By Melannie Levine
The Great Lakes are the largest surface freshwater system on Earth. Few people realize that the Great Lakes hold 84 percent of North America's surface freshwater. Only the polar ice caps contain more. From west to east, spanning over 750 miles (1,200 kilometers), the lakes are: Superior, Michigan, Huron, Erie and Ontario. Each comprise their own unique ecosystems and together form a larger, integrated whole.
The Great Lakes Basin is rich in biodiversity as well, with over 3,500 species of plants and animals. This includes an array of rare, threatened, and endangered animals, including aquatic species such as lake sturgeon.
Despite the Great Lakes being an area of vast biodiversity and rich habitat, its natural ecosystems are being diminished. Threats include pollution, over 180 non-native and invasive species, human alteration of water flows, and more.
To address these and other threats, Earth Law Center (ELC) seeks U.S. and Canadian recognition of the Great Lakes as a legal entity possessing rights. Legal status would ensure permanent and rights-based protections for the Great Lakes, creating legal structures that require that these ecosystems be restored to health. By contrast, our current legal structure treats the Great Lakes and its nonhuman inhabitants as property, incentivizing its destruction.
The Great Lakes touch eight states (Michigan, Wisconsin, Minnesota, Illinois, Indiana, Ohio, Pennsylvania, and New York) and the Canadian province of Ontario. When taking the watershed into consideration, over 30 million people rely upon the water from the five lakes, equating to “10 percent of the U.S. population and more than 30 percent of the Canadian population.”
Climate Change Hurts the Great Lakes
Climate change is having significant negative impacts on the Great Lakes and worsening the impact of other longstanding environmental harms. The situation highlights the need to establish a new legal and cultural relationship with this watershed.
One climate change-driven harm comes from rainfall patterns. Higher-than-average rainfall accumulation in the region over the previous summer season is part of a growing trend. The Great Lakes have seen a 10.8 percent annual increase in precipitation from 1900 until 2012, with a 37 percent increase of heavy storm precipitation over the last half century. While replenishing water levels, the high rainfall also causes flash floods, destroys shorelines, boosts toxic algal bloom, increases sewage overflows, and washes chemicals and agricultural waste residing on topsoil into lake water. This adversely affects ecosystems at both the lakes’ edge and water basin.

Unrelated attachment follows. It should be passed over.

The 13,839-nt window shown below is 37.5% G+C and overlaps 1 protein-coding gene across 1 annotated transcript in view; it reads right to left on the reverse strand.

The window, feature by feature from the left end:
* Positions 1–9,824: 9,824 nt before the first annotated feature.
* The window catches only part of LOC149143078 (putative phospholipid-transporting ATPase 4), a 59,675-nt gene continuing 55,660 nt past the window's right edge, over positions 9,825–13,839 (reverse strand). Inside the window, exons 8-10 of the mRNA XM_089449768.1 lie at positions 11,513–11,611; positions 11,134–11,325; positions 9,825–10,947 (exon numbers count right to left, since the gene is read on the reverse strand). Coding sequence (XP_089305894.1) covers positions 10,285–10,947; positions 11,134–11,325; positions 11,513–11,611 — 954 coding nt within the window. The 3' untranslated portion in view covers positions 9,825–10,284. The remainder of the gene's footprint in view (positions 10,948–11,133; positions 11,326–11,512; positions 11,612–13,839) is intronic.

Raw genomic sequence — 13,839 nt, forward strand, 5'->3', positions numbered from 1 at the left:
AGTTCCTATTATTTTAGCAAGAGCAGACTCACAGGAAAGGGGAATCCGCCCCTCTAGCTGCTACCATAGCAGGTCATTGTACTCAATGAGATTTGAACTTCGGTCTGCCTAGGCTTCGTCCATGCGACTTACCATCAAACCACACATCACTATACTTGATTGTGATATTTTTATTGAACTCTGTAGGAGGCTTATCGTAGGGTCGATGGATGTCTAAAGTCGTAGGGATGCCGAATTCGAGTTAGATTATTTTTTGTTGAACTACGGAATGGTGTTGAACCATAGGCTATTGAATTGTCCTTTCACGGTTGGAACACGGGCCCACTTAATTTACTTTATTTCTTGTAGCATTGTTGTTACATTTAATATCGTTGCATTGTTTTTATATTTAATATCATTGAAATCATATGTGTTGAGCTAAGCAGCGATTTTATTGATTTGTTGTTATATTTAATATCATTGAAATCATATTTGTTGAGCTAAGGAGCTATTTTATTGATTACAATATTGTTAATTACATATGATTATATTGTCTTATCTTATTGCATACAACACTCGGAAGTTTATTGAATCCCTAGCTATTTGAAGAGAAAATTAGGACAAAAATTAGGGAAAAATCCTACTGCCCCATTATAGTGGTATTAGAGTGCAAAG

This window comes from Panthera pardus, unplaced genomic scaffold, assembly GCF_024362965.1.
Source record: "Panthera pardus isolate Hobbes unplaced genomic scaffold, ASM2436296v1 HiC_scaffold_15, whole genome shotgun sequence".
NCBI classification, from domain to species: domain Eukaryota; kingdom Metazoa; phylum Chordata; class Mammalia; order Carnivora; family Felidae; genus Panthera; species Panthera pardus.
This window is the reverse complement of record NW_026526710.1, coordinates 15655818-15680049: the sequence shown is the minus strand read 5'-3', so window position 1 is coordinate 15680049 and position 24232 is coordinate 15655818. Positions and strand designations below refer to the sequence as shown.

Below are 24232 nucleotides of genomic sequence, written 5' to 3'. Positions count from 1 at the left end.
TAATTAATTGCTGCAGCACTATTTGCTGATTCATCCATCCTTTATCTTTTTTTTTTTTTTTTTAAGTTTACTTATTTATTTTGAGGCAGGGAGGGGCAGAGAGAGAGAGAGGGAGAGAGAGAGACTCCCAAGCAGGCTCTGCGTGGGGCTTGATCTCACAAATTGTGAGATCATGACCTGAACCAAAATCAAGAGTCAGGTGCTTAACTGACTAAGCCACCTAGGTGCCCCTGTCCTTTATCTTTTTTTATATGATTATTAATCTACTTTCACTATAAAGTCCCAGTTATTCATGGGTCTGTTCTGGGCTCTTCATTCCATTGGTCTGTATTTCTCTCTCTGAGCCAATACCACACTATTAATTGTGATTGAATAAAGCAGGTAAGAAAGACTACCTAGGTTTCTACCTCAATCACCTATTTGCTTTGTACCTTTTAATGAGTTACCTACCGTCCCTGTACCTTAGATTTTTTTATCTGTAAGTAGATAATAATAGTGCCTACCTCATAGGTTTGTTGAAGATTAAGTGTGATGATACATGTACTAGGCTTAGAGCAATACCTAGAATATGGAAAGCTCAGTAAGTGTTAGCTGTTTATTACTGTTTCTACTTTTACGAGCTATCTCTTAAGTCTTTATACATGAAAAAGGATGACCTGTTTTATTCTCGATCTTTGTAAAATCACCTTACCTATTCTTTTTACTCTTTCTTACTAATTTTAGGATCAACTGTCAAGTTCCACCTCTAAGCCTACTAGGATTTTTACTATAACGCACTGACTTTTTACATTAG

The average temperatures along the lakes also have increased. From 1900, the annual average temperature in the Great Lakes region has gone up by 2 degrees Fahrenheit, and this is projected to increase to 11.2 degrees Fahrenheit by 2100. This increase brings about several concerns, including the 71 percent reduction of annual average ice coverage between 1973 and 2010, more algae growth, additional dead zones lacking oxygen, and wildlife species continuing to go extinct. In fact, out of approximately 250 fish species residing in the Great Lakes, more than 13 wildlife species have gone extinct since the Europeans first started settling the region.
While temperatures increase, so too does usage of electricity, creating a destructive feedback loop for climate change. Daily water extraction from the lakes to generate electricity went from about half of all water extraction, or 240 million cubic meters, to 95 percent of all daily water extraction, or over 3 billion cubic meters, between 1985 and 2002. “Power plants in the Great Lakes basin [in 2002] withdrew more water for hydroelectricity generation in an hour than was withdrawn in a day in 1985.” This heavy reliance upon electricity only furthers warming air and water temperatures, making the issue worse.
Great Lakes Health Declines Despite 2012 Bilateral Agreement
A recent commission found that the U.S. and Canada have a long way to go toward ridding the Great Lakes of pollution. Inadequately-treated sewage, industrial chemicals and farm runoff still flow into the five lakes, the International Joint Commission said in its first checkup report since both nations last updated the Great Lakes Water Quality Agreement in 2012.